19 Therefore, go and make disciples of all nations, baptizing them in the name of the Father and of the Son and of the Holy Spirit, 20 teaching them to obey everything that I’ve commanded you. Look, I myself will be with you every day until the end of this present age.” Matthew 28:19-20, CEB
Yesterday I wrote about how, sometimes, we talk about God’s absence when really all we want is to be able to control him. I want him to do this and, since he’s not, I wonder if he even exists? I think we’ve all been there.
And then there are times of much more profound absence. I don’t know how to define that, necessarily, other than to say that sometimes we talk as if we think God is absent when we’re just kind of annoyed. Other times, we are deeply and profoundly distressed by the perception that he is gone. Some people will emphasize that “perception” word. They’ll say, it’s not that he’s gone, it’s just that you can’t feel his nearness. There might be truth to that. I have no idea. I don’t think anyone really does.
I don’t think it’s fair to really try to pin down “the truth” of spiritual feelings, perceptions, and experiences. Is it really all that important to determine whether God isn’t speaking or if we just can’t hear him? Practically speaking, what’s the difference? Either way, there is no voice. If we sense a profound absence, isn’t the important thing to consider what it looks like and what it means to deal with that absence?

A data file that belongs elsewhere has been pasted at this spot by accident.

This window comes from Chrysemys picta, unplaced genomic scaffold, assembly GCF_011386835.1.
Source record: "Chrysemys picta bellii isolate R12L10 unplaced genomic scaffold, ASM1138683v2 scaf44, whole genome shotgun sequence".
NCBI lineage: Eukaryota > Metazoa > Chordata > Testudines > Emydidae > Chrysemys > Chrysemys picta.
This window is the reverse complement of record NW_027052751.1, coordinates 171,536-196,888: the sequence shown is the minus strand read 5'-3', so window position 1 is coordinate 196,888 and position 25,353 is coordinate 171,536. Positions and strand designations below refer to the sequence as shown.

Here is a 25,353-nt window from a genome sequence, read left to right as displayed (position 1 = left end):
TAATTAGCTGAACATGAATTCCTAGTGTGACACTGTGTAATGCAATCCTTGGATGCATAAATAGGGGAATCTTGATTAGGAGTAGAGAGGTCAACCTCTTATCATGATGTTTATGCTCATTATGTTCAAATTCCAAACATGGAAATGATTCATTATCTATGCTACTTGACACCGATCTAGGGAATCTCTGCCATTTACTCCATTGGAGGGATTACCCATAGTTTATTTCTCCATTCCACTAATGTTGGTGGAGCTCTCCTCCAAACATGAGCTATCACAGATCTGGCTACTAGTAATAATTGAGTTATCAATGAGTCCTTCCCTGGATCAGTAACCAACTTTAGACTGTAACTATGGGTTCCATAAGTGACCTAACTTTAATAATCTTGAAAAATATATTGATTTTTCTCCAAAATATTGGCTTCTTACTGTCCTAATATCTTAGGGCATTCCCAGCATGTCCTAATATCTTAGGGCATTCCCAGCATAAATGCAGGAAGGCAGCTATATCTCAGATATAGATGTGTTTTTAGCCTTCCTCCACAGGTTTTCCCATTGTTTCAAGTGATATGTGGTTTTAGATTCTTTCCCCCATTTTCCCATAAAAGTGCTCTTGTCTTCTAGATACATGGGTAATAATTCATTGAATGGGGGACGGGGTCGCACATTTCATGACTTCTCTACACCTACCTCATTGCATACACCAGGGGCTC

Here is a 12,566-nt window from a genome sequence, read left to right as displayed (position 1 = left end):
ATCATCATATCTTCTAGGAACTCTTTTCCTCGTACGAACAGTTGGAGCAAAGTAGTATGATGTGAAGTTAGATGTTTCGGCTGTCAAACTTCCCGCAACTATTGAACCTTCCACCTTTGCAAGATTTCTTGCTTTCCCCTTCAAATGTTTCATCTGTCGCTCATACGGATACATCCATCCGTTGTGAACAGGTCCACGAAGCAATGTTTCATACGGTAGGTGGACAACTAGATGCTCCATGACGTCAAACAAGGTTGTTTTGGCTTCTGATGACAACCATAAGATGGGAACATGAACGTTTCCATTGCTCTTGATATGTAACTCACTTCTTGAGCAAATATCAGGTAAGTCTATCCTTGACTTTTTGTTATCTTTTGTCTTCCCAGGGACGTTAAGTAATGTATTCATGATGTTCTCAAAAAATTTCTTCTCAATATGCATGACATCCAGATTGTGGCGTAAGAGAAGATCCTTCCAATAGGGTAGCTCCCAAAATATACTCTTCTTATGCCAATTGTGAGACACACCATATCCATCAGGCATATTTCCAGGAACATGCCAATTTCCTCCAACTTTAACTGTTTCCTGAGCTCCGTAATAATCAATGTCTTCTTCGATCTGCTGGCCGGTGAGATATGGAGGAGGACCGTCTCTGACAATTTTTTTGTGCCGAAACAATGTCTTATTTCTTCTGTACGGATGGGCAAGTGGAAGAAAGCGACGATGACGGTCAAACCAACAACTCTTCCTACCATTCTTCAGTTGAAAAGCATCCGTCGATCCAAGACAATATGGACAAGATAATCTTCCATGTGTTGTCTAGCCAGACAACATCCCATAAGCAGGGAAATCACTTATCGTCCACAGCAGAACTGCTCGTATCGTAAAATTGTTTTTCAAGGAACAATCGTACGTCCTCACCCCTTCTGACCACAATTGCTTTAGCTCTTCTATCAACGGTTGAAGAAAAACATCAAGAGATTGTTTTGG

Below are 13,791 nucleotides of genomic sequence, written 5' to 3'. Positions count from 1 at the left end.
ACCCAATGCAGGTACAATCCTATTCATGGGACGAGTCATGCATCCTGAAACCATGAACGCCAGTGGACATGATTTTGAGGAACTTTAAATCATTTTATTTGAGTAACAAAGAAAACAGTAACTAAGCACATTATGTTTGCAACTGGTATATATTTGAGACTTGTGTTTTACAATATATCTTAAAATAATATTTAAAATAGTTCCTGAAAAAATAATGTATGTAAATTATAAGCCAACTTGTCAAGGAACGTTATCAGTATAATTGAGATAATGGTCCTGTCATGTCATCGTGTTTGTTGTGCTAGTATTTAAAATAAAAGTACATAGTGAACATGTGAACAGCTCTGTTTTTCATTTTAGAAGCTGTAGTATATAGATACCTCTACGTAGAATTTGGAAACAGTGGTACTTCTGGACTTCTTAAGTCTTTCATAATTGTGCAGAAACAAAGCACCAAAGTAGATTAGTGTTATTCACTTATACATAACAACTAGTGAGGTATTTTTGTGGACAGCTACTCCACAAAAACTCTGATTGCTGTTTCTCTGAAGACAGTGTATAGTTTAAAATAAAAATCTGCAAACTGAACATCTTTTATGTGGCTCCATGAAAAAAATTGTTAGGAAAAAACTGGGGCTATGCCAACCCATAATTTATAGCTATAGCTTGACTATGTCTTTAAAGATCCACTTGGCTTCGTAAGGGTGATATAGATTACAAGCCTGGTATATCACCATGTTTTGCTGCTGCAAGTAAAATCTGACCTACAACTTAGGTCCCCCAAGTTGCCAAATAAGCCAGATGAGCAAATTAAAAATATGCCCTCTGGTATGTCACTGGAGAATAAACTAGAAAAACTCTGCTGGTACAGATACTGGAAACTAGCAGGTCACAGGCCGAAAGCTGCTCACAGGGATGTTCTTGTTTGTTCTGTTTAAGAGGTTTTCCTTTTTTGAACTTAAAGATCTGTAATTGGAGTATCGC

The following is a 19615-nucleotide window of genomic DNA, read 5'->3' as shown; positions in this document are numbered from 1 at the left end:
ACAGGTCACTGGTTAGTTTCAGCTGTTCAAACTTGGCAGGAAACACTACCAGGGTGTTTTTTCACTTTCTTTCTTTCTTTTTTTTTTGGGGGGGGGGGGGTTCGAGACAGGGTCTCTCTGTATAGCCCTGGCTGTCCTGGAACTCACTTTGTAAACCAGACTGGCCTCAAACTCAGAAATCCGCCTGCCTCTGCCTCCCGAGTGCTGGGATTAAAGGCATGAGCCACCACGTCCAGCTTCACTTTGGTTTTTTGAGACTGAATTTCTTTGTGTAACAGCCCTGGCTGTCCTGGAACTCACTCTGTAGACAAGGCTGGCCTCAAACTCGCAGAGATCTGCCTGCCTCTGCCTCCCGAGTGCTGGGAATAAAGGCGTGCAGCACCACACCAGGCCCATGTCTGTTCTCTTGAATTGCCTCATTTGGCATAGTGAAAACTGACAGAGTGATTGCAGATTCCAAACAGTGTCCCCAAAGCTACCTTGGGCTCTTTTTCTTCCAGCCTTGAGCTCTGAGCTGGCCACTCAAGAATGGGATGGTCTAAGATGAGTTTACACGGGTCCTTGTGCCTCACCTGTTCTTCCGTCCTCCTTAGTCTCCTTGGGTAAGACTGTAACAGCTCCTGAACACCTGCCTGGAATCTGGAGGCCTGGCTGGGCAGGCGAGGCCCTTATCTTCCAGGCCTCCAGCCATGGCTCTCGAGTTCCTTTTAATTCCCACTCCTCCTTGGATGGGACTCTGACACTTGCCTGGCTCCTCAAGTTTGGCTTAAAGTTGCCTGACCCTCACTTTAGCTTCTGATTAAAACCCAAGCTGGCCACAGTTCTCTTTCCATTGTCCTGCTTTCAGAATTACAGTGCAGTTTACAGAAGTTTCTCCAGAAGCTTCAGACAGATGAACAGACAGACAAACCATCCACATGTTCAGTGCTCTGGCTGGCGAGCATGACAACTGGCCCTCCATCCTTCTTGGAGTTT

In the midst of great suffering, Job’s friends attempted to correct his thinking. They didn’t help Job. In fact, God asked them to repent. So, why bother correcting our thinking when we have bigger problems…such as the isolation, depression, and whatever else is going on during these times?
Whether the absence is real or perceived, the experience is the same. There’s no easy way to deal with it. I personally happen to believe that God is always present in faithful communities. But I also believe that his presence can be more intense at some times than others. I have some reasons for this, but they’re not really important for the sake of this devotional. We want that intensity all the time- and we don’t always get it. That can be very disappointing.
Sometimes the best we can do is just hang in there.